> more ressource cruncher that you think, since you need to restart a php
> process every time. And it is less 'esthetic' since you need to reload and
> refresh the page where gif stand with all blank time you will probably got..
> And I forget to include network traffic to reload the graph (-;
>>But I get the impression that this new graph page
>>wasn't intended for doing long-term statistical analysis, and so
>>wouldn't be expected to remain active for extended periods )
> The SVG traffic grapher is really stable and do not consume a lot of
> ressource on m0n0wall. Since m0n0wall is just responsible to get new value
> of data at each refresh cycle. Calculation and drawing are made by the
> browser. And as you will see, there is no more ressource eated on browser
> side to do that. I personnaly use 'SVG traffic grapher like' for month,
> without restarted browser. So you can quietly used it for a long period.
> About doing long time analysis, it is better to use external tools like mrtg
> or rrd or any stuff especially designed to do that.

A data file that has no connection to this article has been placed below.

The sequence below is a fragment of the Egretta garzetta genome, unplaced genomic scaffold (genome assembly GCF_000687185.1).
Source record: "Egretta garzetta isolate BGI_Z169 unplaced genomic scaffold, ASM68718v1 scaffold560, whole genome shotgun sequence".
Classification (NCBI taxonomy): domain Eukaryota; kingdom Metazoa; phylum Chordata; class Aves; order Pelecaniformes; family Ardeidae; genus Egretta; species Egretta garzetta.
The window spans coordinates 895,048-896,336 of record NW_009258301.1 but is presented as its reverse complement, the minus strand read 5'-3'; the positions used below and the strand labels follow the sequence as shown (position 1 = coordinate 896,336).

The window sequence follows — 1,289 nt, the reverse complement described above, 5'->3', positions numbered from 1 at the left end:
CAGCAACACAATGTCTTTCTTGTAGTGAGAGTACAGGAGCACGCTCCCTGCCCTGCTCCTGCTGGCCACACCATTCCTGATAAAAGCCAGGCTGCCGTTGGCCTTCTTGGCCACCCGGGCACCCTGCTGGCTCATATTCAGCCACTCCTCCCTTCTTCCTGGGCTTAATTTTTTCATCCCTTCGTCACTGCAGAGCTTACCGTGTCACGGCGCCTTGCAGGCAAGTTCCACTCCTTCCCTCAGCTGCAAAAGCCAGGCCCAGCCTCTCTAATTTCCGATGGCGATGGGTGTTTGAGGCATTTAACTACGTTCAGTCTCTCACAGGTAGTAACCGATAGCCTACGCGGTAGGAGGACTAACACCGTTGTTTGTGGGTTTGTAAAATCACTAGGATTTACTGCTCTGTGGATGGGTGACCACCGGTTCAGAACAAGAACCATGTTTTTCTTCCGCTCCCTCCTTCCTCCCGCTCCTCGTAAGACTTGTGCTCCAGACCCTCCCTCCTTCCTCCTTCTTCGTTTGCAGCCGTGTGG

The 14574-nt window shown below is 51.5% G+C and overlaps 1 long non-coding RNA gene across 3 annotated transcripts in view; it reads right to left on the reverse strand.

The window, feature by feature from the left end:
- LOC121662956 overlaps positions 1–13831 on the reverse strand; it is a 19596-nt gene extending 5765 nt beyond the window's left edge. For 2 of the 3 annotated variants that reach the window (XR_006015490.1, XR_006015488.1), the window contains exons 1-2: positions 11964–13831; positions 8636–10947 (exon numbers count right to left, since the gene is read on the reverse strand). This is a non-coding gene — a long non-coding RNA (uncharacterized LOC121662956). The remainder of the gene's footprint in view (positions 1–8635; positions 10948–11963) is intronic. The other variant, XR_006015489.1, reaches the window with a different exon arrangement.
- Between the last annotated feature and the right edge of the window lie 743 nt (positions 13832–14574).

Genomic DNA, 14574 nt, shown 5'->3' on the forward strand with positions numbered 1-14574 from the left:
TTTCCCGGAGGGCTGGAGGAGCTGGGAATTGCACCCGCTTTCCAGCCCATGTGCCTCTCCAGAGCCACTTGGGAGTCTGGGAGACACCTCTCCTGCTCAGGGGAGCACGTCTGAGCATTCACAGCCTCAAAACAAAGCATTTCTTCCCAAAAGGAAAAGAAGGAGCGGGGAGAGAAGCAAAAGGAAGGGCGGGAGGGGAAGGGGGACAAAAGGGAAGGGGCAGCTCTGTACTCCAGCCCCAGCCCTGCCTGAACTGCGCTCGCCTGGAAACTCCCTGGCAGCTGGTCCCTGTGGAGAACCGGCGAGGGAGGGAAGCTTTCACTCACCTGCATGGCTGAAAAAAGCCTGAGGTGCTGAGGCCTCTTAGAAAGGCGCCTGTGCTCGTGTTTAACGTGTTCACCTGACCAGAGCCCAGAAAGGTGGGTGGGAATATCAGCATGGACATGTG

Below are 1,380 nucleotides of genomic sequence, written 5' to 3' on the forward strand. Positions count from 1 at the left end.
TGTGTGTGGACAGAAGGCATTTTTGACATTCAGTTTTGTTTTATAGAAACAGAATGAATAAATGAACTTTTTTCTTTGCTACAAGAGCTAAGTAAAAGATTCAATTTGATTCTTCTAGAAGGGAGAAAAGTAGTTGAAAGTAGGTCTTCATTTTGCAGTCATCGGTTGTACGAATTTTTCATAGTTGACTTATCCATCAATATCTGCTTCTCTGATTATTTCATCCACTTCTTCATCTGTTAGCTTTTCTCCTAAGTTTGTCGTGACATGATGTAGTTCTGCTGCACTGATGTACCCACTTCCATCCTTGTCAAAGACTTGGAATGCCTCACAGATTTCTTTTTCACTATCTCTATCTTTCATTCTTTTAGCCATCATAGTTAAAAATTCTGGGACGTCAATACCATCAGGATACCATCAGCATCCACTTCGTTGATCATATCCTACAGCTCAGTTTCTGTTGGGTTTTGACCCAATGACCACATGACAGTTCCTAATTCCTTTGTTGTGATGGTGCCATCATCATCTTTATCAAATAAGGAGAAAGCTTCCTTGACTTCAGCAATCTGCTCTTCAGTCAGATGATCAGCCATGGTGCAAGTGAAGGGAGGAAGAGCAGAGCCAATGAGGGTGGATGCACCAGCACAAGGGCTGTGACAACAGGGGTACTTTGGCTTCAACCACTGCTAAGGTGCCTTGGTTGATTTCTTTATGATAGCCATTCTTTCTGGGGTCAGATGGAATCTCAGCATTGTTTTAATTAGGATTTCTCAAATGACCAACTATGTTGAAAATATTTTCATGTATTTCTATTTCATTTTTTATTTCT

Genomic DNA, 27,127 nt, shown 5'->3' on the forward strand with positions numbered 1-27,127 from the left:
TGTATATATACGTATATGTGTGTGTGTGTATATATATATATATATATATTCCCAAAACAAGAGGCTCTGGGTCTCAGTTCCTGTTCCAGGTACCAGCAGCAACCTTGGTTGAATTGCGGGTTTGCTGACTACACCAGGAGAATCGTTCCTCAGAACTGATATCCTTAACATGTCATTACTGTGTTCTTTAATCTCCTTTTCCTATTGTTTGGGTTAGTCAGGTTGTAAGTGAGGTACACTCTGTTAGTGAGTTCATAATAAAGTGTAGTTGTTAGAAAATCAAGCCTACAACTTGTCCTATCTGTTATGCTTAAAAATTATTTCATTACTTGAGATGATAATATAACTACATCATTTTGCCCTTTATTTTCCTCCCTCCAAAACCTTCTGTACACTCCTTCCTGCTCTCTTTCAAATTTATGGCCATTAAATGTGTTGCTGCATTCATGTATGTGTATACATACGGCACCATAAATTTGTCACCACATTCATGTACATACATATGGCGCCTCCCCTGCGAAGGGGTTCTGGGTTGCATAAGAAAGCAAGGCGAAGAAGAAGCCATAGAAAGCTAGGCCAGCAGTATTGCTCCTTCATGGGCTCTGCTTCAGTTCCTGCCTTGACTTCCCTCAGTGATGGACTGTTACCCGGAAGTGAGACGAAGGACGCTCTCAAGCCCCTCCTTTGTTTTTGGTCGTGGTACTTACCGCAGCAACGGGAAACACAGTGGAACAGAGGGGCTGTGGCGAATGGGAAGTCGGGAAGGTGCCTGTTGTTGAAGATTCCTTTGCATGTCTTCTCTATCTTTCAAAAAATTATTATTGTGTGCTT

>>In case this approach is deemed unfeasible, I'd consider a solution
>>similar to the current one, but using Shockwave Flash instead. At
>>least this is a very common, and widely supported plugin. Some
>>browsers (notably IE) even come with built-in Flash support, removing
>>the need to install a plugin altogether.
> As I said Shockwave is a commercial solution, and that means that creator of
> shockwave must buy licence. I think it is not the way of m0n0wall. If you
> have a licence, just make the shockwave traffic grapher and proposed it to
> manuel (-;
>>There is also the issue of company policies regarding installation of
>>plugins to consider, which will probably be less of an issue with
>>Flash, and non-existent with the dynamic-PNG solution.
> No trouble about svg adobe plugin : public and commercial licence are free
> of charge and it is distributed in the same way that flash.
>>Anyway, just my two cents. And don't get me wrong: No matter how it is
>>implemented, I'm a sucker for anything graphic and "blinkenlichten"
>>and am very happy to see this particular feature making it into the
>>beta (and hopefully the release at some point). Now, about that
>>suggestion for a 3D screensaver in the m0n0wall webGUI... :))
> If you are happy, it's fine. I'm happy too to see this feature in this
> release. And sure lot of users will be too. (I hope }-; )
>>P.S. Please excuse my longwindedness, can't help it I'm afraid :(
> Not too bad (-;
> At end, I just will say that SVG Traffic Grapher is one of many solutions.
> Maybe not the best, maybe not the worst, just a good look and useable
> - Thierry (who like SVG as you can see)